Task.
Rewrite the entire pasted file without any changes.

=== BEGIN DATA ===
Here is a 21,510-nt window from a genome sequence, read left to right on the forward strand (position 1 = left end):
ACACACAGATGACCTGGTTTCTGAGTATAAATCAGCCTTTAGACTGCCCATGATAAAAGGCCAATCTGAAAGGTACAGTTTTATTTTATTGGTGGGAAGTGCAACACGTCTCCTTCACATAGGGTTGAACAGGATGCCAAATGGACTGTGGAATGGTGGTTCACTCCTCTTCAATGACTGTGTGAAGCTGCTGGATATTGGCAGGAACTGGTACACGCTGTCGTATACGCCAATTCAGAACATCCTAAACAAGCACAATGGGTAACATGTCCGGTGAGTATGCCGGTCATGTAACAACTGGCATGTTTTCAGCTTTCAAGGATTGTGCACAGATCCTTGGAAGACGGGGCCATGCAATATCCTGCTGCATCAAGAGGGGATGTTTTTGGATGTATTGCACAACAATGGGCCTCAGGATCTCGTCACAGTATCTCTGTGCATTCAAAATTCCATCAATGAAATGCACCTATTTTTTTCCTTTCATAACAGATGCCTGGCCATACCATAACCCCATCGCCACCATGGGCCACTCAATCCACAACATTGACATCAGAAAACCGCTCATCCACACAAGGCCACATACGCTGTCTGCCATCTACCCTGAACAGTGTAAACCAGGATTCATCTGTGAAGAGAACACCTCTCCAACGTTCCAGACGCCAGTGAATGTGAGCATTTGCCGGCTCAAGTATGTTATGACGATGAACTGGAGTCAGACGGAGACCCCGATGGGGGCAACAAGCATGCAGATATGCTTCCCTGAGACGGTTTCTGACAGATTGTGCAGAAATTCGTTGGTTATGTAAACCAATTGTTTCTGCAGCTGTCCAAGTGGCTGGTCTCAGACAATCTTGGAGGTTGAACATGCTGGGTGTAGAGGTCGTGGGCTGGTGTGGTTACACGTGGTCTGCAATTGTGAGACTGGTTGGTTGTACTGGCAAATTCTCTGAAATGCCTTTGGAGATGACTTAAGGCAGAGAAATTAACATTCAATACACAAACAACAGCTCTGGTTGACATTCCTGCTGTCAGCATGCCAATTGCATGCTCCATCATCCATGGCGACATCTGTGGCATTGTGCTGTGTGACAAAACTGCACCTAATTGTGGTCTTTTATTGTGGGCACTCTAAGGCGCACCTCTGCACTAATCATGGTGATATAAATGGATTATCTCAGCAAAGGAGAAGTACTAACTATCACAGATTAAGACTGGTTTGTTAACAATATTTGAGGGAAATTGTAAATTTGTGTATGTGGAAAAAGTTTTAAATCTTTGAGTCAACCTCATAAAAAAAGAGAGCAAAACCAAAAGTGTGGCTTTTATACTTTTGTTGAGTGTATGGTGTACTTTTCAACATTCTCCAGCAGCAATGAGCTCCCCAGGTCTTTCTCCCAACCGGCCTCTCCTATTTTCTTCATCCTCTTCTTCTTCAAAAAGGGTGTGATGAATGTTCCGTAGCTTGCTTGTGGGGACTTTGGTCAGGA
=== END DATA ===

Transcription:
Here is a 21,510-nt window from a genome sequence, read left to right on the forward strand (position 1 = left end):
ACACACAGATGACCTGGTTTCTGAGTATAAATCAGCCTTTAGACTGCCCATGATAAAAGGCCAATCTGAAAGGTACAGTTTTATTTTATTGGTGGGAAGTGCAACACGTCTCCTTCACATAGGGTTGAACAGGATGCCAAATGGACTGTGGAATGGTGGTTCACTCCTCTTCAATGACTGTGTGAAGCTGCTGGATATTGGCAGGAACTGGTACACGCTGTCGTATACGCCAATTCAGAACATCCTAAACAAGCACAATGGGTAACATGTCCGGTGAGTATGCCGGTCATGTAACAACTGGCATGTTTTCAGCTTTCAAGGATTGTGCACAGATCCTTGGAAGACGGGGCCATGCAATATCCTGCTGCATCAAGAGGGGATGTTTTTGGATGTATTGCACAACAATGGGCCTCAGGATCTCGTCACAGTATCTCTGTGCATTCAAAATTCCATCAATGAAATGCACCTATTTTTTTCCTTTCATAACAGATGCCTGGCCATACCATAACCCCATCGCCACCATGGGCCACTCAATCCACAACATTGACATCAGAAAACCGCTCATCCACACAAGGCCACATACGCTGTCTGCCATCTACCCTGAACAGTGTAAACCAGGATTCATCTGTGAAGAGAACACCTCTCCAACGTTCCAGACGCCAGTGAATGTGAGCATTTGCCGGCTCAAGTATGTTATGACGATGAACTGGAGTCAGACGGAGACCCCGATGGGGGCAACAAGCATGCAGATATGCTTCCCTGAGACGGTTTCTGACAGATTGTGCAGAAATTCGTTGGTTATGTAAACCAATTGTTTCTGCAGCTGTCCAAGTGGCTGGTCTCAGACAATCTTGGAGGTTGAACATGCTGGGTGTAGAGGTCGTGGGCTGGTGTGGTTACACGTGGTCTGCAATTGTGAGACTGGTTGGTTGTACTGGCAAATTCTCTGAAATGCCTTTGGAGATGACTTAAGGCAGAGAAATTAACATTCAATACACAAACAACAGCTCTGGTTGACATTCCTGCTGTCAGCATGCCAATTGCATGCTCCATCATCCATGGCGACATCTGTGGCATTGTGCTGTGTGACAAAACTGCACCTAATTGTGGTCTTTTATTGTGGGCACTCTAAGGCGCACCTCTGCACTAATCATGGTGATATAAATGGATTATCTCAGCAAAGGAGAAGTACTAACTATCACAGATTAAGACTGGTTTGTTAACAATATTTGAGGGAAATTGTAAATTTGTGTATGTGGAAAAAGTTTTAAATCTTTGAGTCAACCTCATAAAAAAAGAGAGCAAAACCAAAAGTGTGGCTTTTATACTTTTGTTGAGTGTATGGTGTACTTTTCAACATTCTCCAGCAGCAATGAGCTCCCCAGGTCTTTCTCCCAACCGGCCTCTCCTATTTTCTTCATCCTCTTCTTCTTCAAAAAGGGTGTGATGAATGTTCCGTAGCTTGCTTGTGGGGACTTTGGTCAGGA